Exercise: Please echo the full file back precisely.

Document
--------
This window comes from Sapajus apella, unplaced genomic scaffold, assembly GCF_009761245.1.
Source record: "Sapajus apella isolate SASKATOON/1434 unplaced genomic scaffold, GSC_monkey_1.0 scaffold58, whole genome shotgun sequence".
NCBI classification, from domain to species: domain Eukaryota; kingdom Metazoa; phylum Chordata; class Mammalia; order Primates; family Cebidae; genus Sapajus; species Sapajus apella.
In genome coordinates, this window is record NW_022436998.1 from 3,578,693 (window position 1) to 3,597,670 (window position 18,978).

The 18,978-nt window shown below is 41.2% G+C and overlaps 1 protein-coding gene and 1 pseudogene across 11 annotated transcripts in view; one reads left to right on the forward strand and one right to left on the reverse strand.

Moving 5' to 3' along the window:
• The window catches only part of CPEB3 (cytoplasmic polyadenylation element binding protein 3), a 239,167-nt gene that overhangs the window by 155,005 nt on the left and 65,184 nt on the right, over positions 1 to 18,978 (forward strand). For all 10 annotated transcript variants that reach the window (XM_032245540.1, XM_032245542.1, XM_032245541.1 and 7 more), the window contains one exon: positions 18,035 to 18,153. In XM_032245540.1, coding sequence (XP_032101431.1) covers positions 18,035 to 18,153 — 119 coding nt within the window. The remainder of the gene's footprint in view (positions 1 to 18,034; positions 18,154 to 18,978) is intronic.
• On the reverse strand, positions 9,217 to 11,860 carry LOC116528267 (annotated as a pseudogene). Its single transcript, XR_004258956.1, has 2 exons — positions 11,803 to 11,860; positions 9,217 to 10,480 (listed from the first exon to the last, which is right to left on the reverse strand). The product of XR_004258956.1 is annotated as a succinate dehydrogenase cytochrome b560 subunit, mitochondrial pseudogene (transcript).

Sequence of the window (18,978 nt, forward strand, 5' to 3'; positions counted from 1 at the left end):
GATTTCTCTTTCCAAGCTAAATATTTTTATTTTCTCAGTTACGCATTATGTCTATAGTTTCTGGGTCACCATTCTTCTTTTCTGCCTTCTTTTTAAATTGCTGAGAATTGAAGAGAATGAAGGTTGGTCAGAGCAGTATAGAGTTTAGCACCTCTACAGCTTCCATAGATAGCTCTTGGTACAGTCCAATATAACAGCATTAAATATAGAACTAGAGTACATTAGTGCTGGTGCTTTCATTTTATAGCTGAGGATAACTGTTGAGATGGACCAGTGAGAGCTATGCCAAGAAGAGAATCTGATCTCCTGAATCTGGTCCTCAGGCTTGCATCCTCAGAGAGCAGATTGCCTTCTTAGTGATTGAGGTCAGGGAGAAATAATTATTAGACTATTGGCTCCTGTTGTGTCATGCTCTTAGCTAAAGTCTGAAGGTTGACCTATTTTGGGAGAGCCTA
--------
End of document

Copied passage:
This window comes from Sapajus apella, unplaced genomic scaffold, assembly GCF_009761245.1.
Source record: "Sapajus apella isolate SASKATOON/1434 unplaced genomic scaffold, GSC_monkey_1.0 scaffold58, whole genome shotgun sequence".
NCBI classification, from domain to species: domain Eukaryota; kingdom Metazoa; phylum Chordata; class Mammalia; order Primates; family Cebidae; genus Sapajus; species Sapajus apella.
In genome coordinates, this window is record NW_022436998.1 from 3,578,693 (window position 1) to 3,597,670 (window position 18,978).

The 18,978-nt window shown below is 41.2% G+C and overlaps 1 protein-coding gene and 1 pseudogene across 11 annotated transcripts in view; one reads left to right on the forward strand and one right to left on the reverse strand.

Moving 5' to 3' along the window:
• The window catches only part of CPEB3 (cytoplasmic polyadenylation element binding protein 3), a 239,167-nt gene that overhangs the window by 155,005 nt on the left and 65,184 nt on the right, over positions 1 to 18,978 (forward strand). For all 10 annotated transcript variants that reach the window (XM_032245540.1, XM_032245542.1, XM_032245541.1 and 7 more), the window contains one exon: positions 18,035 to 18,153. In XM_032245540.1, coding sequence (XP_032101431.1) covers positions 18,035 to 18,153 — 119 coding nt within the window. The remainder of the gene's footprint in view (positions 1 to 18,034; positions 18,154 to 18,978) is intronic.
• On the reverse strand, positions 9,217 to 11,860 carry LOC116528267 (annotated as a pseudogene). Its single transcript, XR_004258956.1, has 2 exons — positions 11,803 to 11,860; positions 9,217 to 10,480 (listed from the first exon to the last, which is right to left on the reverse strand). The product of XR_004258956.1 is annotated as a succinate dehydrogenase cytochrome b560 subunit, mitochondrial pseudogene (transcript).

Sequence of the window (18,978 nt, forward strand, 5' to 3'; positions counted from 1 at the left end):
GATTTCTCTTTCCAAGCTAAATATTTTTATTTTCTCAGTTACGCATTATGTCTATAGTTTCTGGGTCACCATTCTTCTTTTCTGCCTTCTTTTTAAATTGCTGAGAATTGAAGAGAATGAAGGTTGGTCAGAGCAGTATAGAGTTTAGCACCTCTACAGCTTCCATAGATAGCTCTTGGTACAGTCCAATATAACAGCATTAAATATAGAACTAGAGTACATTAGTGCTGGTGCTTTCATTTTATAGCTGAGGATAACTGTTGAGATGGACCAGTGAGAGCTATGCCAAGAAGAGAATCTGATCTCCTGAATCTGGTCCTCAGGCTTGCATCCTCAGAGAGCAGATTGCCTTCTTAGTGATTGAGGTCAGGGAGAAATAATTATTAGACTATTGGCTCCTGTTGTGTCATGCTCTTAGCTAAAGTCTGAAGGTTGACCTATTTTGGGAGAGCCTA